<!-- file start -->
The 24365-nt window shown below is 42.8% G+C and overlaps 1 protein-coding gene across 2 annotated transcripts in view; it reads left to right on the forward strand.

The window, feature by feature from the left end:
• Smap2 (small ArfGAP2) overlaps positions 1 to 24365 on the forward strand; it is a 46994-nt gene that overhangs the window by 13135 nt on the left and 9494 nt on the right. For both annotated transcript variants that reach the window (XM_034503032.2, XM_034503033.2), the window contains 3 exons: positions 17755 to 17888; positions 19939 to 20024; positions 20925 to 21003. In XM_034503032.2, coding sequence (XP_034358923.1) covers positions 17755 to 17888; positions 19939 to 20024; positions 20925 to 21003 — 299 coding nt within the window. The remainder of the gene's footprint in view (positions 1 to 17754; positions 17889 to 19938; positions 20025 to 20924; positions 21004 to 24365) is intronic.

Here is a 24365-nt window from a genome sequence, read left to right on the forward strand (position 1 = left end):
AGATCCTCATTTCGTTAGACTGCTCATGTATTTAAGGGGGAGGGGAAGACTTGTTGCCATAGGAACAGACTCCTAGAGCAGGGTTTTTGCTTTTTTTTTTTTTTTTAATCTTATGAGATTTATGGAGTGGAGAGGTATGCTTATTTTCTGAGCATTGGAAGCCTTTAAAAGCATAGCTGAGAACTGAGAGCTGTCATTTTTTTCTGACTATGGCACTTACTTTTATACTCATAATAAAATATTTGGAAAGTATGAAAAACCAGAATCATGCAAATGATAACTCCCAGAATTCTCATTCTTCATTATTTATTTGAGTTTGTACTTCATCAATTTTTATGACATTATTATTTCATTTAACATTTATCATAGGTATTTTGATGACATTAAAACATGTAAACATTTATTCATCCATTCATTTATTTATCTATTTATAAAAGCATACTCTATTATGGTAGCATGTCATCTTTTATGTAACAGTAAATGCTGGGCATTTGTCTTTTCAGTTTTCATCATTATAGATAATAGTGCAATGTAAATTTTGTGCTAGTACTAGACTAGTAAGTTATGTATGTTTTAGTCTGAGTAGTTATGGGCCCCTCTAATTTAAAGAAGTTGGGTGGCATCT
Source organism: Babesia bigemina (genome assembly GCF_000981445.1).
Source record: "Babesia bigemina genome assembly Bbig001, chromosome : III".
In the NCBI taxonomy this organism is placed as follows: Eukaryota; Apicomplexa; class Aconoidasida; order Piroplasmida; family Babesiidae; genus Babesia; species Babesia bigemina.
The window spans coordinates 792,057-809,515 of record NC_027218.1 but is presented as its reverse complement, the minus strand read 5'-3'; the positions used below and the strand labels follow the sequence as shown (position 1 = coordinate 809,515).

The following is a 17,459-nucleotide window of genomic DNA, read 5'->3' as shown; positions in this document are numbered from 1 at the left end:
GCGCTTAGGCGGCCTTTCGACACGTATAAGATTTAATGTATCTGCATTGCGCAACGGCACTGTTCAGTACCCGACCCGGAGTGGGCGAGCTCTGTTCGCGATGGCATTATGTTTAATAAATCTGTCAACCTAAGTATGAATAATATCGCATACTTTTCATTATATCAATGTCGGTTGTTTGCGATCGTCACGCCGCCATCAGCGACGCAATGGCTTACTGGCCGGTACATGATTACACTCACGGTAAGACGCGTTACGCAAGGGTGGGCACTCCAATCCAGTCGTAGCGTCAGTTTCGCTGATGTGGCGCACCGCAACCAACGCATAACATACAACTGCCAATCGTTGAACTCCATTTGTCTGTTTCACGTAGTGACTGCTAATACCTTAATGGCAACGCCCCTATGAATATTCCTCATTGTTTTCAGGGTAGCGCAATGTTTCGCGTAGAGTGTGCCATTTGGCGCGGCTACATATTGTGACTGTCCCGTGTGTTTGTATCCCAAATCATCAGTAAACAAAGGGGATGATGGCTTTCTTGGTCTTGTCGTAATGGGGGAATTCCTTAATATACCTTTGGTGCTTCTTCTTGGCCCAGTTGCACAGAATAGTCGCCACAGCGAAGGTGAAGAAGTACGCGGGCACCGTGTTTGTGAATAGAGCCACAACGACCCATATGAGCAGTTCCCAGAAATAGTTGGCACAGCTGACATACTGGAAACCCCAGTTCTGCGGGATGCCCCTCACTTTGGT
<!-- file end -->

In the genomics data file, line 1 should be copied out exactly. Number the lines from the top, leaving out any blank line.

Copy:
The 24365-nt window shown below is 42.8% G+C and overlaps 1 protein-coding gene across 2 annotated transcripts in view; it reads left to right on the forward strand.